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This Teacher Shared An Emotional Discussion She Had With Her Class About Terence Crutcher

"I share this story because we are creating an identity crisis in all of our black and brown students."

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Teachers at KIPP Tulsa College Preparatory decided to address the news surrounding Terence Crutcher, an unarmed black man who was shot and killed by police earlier this week in their community, with their students. Crutcher’s child currently attends the school.

In a lengthy Facebook post that's gone viral, one of the teachers, Rebecca Lee, explained that she and other teachers felt they "needed to press pause and create a space for kids to share their thoughts and feelings."

Facebook: rebeccaelee

The post has since been shared over 150,000 times.

In it, Lee wrote that the idea was to facilitate open discussions about the incident among students in her fifth, sixth, and seventh/eighth grade classes.

"If you can put yourself in the shoes of a child of color in Tulsa right now, you will have a clearer understanding of the crisis we're facing and why we say 'Black Lives Matter'," she wrote.

She asked students to read articles about Crutcher's fatal shooting and highlight words and statements that resonated with them.

She wrote that students started to think, and ask questions, about Crutcher's daughter, and what will happen to her:

What will she do at father daughter dances? Who will walk her down the aisle? Why did no one help him after he was shot? Hasn't this happened before? Can we write her cards? Can we protest?"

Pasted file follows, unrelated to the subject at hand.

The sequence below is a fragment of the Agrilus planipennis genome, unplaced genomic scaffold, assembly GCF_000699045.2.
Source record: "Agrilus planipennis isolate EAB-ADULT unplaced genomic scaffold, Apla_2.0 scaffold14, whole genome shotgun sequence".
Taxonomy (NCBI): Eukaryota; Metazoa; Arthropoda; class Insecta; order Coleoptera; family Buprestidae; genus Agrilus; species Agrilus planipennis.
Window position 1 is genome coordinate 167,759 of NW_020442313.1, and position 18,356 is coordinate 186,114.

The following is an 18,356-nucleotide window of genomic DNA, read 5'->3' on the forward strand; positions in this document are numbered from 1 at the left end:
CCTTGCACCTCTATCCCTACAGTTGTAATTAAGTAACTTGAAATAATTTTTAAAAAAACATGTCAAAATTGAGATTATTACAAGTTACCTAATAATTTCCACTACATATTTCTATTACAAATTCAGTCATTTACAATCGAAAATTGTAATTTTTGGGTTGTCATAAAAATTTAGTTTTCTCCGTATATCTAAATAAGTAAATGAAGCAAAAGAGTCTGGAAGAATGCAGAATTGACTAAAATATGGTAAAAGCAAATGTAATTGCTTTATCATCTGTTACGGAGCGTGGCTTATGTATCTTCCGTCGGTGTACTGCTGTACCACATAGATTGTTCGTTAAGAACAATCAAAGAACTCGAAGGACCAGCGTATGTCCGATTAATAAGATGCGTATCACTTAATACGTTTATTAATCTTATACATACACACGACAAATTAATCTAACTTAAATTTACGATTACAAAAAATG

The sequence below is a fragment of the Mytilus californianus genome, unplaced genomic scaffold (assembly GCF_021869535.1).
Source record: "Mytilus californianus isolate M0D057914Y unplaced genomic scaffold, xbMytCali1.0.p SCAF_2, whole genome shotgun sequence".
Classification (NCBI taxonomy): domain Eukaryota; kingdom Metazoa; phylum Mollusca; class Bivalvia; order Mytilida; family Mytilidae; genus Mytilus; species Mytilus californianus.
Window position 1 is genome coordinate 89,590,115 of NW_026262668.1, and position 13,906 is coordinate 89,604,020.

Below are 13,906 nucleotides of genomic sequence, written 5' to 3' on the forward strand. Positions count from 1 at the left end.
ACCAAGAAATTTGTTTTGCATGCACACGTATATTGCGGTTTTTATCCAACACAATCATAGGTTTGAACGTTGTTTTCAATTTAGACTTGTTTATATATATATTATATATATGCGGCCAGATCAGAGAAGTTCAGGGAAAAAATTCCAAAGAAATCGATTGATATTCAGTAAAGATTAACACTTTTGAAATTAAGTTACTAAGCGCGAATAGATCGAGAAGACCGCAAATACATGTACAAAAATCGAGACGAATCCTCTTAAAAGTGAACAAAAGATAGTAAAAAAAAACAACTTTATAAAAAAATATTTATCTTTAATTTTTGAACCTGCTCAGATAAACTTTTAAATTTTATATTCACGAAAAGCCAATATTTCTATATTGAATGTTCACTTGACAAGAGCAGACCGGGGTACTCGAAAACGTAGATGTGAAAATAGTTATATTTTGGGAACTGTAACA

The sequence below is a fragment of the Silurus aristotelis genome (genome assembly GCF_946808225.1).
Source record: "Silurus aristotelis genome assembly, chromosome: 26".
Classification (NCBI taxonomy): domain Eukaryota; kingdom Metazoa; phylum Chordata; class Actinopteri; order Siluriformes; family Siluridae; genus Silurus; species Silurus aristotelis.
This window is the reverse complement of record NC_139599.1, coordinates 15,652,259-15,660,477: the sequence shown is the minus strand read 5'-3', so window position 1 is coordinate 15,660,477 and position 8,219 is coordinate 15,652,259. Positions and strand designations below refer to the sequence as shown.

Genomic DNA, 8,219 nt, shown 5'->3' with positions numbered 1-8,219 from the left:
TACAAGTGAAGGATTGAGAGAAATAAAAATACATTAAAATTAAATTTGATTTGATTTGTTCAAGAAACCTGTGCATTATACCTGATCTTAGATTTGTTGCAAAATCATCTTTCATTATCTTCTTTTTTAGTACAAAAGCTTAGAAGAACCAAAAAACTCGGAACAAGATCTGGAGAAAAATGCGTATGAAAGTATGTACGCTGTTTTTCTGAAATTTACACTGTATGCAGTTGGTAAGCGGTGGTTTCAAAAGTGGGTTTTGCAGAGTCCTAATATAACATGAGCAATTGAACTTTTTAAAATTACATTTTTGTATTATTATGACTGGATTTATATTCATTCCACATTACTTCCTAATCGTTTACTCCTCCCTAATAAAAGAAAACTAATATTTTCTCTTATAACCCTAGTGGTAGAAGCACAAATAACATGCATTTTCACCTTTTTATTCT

Lee told Tulsa World TV that in her fifth grade class, students started to cry. The moment has been "ingrained in her mind."

Tulsa World TV / Via tulsaworld.com

"Fifth graders who normally didn't interact were comforting each other and passing each other tissues," she said, sitting with principal Andrew McRae.

This burst of emotion caused teachers to cry. "They were comforting us as adults. We were crying, and they were handing us tissues," she added.

In her Facebook post, she wrote that other classes were also moved by the exercise. One student shared that she ahd her family "moved to Tulsa from New Orleans because her father wanted to 'escape the violence'" and began choking up.

Lee concluded her Facebook post by explaining why she chose to share the school exercise with the world. "My privilege requires that I speak," she said.

Tulsa World TV / Via tulsaworld.com

"I share this story, because Mr. Crutcher's death does not just affect the students at my school. I share this story, because we are creating an identity crisis in all of our black and brown students," she wrote.

"I ask that you read. I ask that you use whatever privilege or platform you have to speak," she added.

Tanya Chen is a social news reporter for BuzzFeed and is based in New York.

Contact Tanya Chen at tanya.chen@buzzfeed.com.

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